Cover Letters That Grab Attention

Write to impress and "wow" the reader.

Write to impress and "wow" the reader.

If you aren't getting much response from prospective employers, perhaps you should spice up your cover letter. A great cover letter can set you apart from the other candidates, illustrating your strengths, creativity and communication style. Many cover letters follow the standard format and all read the same, which can be boring to hiring managers. Adding some personality to your writing will help you shine like a beautiful diamond in the rough.

Avoid Repeating Yourself

The hiring manager already has your resume, so you don't need to regurgitate all of the information in it -- you'll only bore the reader. Your cover letter is a narrative, not a list. Write about your interest in the company, your passion for your work and why you are applying. You want to convey emotion. Showing your feelings will help the hiring manager separate you from all of the other candidates.

K.I.S.S.

Use the old phrase, "Keep it Simple, Stupid," as your mantra. Your goal is to get your point across quickly. In one page, engage the reader without using jargon, excessively verbose language, or words you chose from the thesaurus. Instead of sounding smart, you'll end up coming off as pretentious. You should keep your letter conversational, flowing and short. "Forbes" suggests putting the juicy information at the start of your letter to hook the reader.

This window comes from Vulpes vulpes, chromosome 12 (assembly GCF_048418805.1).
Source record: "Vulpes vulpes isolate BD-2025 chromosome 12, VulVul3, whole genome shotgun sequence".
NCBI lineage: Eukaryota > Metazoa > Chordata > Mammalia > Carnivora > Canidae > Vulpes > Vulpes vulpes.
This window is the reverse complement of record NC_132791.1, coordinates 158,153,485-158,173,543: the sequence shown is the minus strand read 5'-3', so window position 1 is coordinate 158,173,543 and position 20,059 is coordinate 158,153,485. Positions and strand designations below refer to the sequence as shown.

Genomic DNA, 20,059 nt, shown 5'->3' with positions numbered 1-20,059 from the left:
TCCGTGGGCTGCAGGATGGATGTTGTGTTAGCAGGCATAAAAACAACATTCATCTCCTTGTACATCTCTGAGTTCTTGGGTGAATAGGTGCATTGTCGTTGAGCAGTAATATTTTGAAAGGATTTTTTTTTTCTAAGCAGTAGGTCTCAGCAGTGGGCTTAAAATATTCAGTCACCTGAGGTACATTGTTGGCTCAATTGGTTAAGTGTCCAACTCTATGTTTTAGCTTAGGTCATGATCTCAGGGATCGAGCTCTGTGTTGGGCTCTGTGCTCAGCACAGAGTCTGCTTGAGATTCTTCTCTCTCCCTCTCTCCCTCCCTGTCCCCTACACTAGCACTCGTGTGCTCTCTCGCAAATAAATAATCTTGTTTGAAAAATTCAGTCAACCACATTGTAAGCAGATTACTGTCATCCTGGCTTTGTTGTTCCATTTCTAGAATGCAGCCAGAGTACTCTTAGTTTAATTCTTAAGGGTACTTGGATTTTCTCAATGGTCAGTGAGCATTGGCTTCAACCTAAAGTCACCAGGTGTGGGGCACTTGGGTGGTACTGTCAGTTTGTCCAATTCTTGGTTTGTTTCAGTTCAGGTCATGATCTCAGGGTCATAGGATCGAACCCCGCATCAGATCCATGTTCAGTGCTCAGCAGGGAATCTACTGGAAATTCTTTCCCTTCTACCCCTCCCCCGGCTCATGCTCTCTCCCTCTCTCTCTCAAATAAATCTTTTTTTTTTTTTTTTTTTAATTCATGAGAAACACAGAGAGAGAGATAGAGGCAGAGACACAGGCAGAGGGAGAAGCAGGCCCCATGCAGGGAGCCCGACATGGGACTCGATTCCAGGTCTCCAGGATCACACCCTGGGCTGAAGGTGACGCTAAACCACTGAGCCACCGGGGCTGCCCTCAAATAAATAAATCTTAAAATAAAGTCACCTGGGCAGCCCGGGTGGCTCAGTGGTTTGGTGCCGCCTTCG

Address a Person

Avoid the norm by not using the "To Whom It May Concern" robotic intro. Address a person. In most cases, you will know who the hiring manager is. If you do not know, call the organization and ask. Use their full name and title. Putting in the extra effort will not only impress the hiring manager, but will show your diligence and willingness to go the extra mile.

Add Some Sparkle

Choose words that illustrate your enthusiasm, using personal anecdotes to showcase your experience and background. When writing of your qualifications, write passionately and favorably about your craft. For example, "Since I was a child, I always loved writing. I began writing short stories as a ten-year-old, and haven't stopped since. This passion for writing fuels my desire to work for your magazine, where I can work on a team of fellow lifelong writers."

 

About the Author

Lisa Hope is a professional writer and entrepreneur. She has a bachelor's degree in journalism, specializing in online media, and a master's in mass communications specializing in social media, both from the University of Florida. She is a professor of communications, a novelist, and the founder of a firm that specializes in resume review.

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